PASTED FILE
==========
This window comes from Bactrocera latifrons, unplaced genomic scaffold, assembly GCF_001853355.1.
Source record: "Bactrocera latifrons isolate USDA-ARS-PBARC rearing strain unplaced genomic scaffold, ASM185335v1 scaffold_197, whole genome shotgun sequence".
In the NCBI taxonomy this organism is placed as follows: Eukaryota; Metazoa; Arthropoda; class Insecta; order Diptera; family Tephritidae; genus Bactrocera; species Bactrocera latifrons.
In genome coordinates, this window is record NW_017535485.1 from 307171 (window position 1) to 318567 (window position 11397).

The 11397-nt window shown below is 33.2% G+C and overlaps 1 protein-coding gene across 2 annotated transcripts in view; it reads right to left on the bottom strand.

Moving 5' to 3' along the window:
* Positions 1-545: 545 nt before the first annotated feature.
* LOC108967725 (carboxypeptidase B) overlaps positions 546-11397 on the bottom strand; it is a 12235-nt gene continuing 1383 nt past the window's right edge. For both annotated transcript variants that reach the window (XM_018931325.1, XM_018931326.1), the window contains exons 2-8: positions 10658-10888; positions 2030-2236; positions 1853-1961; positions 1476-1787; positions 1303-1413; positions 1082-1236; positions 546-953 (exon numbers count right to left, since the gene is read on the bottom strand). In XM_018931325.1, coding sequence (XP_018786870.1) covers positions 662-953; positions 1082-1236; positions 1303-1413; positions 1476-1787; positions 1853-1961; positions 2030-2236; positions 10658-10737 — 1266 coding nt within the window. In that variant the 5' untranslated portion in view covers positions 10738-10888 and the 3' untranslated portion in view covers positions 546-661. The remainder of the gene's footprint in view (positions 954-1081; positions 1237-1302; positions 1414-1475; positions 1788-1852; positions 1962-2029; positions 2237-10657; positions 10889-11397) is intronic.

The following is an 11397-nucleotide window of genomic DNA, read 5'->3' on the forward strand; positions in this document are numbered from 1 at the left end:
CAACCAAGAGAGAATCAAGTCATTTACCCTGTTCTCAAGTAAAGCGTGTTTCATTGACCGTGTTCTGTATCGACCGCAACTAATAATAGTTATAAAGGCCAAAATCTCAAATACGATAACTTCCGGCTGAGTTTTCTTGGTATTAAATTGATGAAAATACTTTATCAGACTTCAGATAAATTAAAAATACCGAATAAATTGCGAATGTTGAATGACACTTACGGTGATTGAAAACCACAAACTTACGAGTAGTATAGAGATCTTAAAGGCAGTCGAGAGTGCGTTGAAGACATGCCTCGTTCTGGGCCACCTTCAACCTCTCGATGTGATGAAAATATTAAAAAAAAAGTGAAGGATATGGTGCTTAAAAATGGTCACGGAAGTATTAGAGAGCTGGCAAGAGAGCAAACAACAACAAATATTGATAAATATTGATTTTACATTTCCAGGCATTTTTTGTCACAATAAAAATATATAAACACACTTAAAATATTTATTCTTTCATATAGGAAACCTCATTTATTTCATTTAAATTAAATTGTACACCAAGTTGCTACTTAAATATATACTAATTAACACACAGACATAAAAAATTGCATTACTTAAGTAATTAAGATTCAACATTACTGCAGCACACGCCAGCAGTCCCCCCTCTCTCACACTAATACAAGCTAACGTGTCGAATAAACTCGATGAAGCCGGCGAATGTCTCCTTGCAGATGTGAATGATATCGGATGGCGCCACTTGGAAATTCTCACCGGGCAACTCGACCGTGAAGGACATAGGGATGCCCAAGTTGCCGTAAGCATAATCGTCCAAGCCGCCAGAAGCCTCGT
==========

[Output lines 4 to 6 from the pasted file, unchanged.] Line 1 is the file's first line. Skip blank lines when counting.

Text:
In genome coordinates, this window is record NW_017535485.1 from 307171 (window position 1) to 318567 (window position 11397).

The 11397-nt window shown below is 33.2% G+C and overlaps 1 protein-coding gene across 2 annotated transcripts in view; it reads right to left on the bottom strand.

Moving 5' to 3' along the window: